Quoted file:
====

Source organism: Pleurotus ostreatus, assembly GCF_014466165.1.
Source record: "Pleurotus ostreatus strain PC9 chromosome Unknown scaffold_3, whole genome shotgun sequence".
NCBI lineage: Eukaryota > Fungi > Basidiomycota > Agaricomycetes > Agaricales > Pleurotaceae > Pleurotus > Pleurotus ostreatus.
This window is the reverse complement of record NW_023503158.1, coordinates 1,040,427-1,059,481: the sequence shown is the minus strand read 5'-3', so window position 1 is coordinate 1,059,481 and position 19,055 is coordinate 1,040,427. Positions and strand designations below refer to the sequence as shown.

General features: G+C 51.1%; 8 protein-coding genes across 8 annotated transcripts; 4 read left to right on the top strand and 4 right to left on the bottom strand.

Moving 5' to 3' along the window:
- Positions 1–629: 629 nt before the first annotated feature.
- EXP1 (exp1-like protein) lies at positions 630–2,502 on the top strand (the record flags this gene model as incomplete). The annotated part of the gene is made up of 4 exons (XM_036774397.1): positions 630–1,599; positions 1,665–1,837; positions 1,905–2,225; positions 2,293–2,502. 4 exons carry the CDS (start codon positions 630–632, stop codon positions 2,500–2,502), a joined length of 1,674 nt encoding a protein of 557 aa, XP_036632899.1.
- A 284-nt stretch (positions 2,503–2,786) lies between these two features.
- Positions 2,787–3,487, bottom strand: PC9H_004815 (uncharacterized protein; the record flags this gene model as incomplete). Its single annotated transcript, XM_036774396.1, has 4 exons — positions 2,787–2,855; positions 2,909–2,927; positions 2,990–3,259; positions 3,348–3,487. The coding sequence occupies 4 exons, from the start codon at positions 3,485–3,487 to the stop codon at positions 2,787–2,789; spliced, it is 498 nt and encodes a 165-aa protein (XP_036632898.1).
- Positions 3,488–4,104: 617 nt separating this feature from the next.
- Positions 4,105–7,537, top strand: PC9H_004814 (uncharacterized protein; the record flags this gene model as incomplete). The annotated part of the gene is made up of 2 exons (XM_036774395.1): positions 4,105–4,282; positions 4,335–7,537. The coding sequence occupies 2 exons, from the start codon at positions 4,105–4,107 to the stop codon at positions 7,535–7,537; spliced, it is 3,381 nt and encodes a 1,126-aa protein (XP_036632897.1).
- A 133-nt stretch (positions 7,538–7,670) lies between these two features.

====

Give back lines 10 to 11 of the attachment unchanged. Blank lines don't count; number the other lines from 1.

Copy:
- Positions 2,787–3,487, bottom strand: PC9H_004815 (uncharacterized protein; the record flags this gene model as incomplete). Its single annotated transcript, XM_036774396.1, has 4 exons — positions 2,787–2,855; positions 2,909–2,927; positions 2,990–3,259; positions 3,348–3,487. The coding sequence occupies 4 exons, from the start codon at positions 3,485–3,487 to the stop codon at positions 2,787–2,789; spliced, it is 498 nt and encodes a 165-aa protein (XP_036632898.1).
- Positions 3,488–4,104: 617 nt separating this feature from the next.